I'm sure this will benefit anyone else on a computer science fundamentals back-fill journey..
I'm slowly learning Assembly and while I'm starting to understand the core of it (MOV, JUMP, etc) and can see how these instructions translate to Opcodes for the CPU to process. I'm still struggling to understand how a modern program - Lets take an internet browser for example would translate into such machine code.
I have achieved primitive applications with assembly e.g. store 1 number in a register..another number in a second register and then add the 2 numbers together - Simple, Logical, Makes sense.
The next step I took was to work on a simpler system in hopes it would make things clearer - I worked on the almighty 6502 CPU in the NES.
I watched a few tutorials of people programming their own NES games and again the logic of it made sense. The sprites are stored in memory on the cartridge and are 'called' as required in effect making the games we all love.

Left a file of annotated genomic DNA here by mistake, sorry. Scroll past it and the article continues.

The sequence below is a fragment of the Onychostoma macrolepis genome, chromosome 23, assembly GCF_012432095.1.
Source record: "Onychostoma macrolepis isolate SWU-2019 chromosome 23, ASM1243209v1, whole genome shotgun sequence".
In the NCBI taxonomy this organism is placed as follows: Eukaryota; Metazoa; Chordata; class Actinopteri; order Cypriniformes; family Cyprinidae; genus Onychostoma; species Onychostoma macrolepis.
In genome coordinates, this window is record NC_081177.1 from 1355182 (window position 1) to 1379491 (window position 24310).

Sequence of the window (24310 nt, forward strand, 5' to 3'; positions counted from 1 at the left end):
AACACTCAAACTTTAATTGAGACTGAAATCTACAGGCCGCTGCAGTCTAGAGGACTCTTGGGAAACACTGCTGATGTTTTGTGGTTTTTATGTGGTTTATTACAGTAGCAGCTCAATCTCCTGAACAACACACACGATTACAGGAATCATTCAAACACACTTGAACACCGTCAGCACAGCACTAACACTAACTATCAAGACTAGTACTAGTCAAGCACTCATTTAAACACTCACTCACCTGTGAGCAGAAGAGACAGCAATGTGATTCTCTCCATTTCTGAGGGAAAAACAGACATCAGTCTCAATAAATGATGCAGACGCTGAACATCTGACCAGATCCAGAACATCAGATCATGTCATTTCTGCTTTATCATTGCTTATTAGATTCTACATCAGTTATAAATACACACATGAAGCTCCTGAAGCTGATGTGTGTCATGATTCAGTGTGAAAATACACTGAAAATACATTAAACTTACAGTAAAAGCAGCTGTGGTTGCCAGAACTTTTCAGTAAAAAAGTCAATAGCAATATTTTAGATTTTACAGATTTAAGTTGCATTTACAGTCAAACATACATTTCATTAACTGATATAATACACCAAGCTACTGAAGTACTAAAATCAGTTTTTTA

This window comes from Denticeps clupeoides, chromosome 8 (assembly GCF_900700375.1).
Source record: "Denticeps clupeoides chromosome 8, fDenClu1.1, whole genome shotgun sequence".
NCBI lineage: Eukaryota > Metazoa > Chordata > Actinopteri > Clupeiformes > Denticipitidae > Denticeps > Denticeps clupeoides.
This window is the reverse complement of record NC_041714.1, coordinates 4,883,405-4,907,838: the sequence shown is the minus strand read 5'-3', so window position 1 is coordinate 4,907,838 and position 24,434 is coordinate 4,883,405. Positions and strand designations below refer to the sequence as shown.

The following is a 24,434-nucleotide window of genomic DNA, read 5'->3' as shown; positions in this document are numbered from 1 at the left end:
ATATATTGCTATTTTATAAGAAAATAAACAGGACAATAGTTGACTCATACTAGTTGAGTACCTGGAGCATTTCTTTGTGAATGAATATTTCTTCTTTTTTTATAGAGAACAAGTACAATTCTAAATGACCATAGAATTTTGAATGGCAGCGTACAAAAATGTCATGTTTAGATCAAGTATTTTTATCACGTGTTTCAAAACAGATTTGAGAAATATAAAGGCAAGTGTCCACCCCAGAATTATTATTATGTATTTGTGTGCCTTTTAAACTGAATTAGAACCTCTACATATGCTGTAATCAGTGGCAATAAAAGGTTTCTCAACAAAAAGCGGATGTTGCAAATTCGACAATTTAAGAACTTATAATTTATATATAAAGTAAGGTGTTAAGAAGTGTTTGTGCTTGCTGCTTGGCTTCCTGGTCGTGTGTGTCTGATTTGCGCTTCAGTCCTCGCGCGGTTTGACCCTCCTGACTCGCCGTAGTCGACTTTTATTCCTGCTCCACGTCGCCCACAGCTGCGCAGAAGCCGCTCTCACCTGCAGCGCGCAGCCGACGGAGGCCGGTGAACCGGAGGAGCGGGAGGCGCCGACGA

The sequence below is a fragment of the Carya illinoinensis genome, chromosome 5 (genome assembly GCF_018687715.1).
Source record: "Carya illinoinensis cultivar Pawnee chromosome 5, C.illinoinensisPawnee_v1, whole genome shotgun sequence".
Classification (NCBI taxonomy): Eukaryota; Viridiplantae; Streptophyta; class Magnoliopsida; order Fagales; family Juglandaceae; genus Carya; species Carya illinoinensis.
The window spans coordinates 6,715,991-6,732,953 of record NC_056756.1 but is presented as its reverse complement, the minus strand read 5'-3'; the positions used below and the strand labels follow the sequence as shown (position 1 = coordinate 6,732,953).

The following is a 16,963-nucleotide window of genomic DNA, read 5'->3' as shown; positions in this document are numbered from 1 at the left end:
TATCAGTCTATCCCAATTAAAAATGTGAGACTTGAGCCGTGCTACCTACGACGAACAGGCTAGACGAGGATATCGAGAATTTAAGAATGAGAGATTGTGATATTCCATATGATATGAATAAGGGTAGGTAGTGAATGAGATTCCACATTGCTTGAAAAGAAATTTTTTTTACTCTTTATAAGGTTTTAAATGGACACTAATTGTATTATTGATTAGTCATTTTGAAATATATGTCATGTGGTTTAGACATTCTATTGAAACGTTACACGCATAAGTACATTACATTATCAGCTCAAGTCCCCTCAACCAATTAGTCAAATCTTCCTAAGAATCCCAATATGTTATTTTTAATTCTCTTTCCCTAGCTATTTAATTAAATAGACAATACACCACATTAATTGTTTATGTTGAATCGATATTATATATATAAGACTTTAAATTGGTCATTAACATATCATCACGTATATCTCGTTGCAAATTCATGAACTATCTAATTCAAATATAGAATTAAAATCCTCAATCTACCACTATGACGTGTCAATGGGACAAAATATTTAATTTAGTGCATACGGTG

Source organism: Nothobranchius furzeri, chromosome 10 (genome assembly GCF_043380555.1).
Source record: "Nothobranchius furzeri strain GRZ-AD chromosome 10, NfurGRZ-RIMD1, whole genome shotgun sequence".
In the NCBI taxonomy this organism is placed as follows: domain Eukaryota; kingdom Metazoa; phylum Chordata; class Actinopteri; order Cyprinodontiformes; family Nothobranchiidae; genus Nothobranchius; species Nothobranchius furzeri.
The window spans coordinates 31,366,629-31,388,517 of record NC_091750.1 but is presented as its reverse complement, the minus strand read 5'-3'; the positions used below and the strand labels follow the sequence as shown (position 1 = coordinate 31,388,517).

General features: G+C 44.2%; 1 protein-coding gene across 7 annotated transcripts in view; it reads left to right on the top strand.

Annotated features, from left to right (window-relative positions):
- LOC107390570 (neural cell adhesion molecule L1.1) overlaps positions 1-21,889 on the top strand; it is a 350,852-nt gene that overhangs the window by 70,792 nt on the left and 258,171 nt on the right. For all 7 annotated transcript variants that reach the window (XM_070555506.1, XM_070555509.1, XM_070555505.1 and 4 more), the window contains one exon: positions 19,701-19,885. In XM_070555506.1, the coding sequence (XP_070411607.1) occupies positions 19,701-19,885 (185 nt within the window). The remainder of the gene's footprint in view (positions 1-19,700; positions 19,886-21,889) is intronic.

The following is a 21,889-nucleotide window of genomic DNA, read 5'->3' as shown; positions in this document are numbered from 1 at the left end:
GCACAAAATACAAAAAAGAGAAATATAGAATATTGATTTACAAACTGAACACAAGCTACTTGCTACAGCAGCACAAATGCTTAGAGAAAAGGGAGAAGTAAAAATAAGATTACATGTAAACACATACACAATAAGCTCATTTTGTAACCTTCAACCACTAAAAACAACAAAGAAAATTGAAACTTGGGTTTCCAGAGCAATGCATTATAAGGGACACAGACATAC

Unfortunately the NES didn't clear up my computing confusion - It still doesn't make sense to me (on a hardware level) how an internet browser translates into such machine code.
My Learning Journey Summary:
- Assembly Language & CPU Opcodes
- Programming the NES 6502
Lets take a few steps back - Instead of the internet browser, lets just look at the Operating System itself - Windows 95. In particular its 'graphics'.
Would the PC (give or take) work in the same fashion as my NES example above? To clarify, would the thumbnails and icons etc be stored in memory like sprites on the NES and then used to construct what the end user would see as the desktop?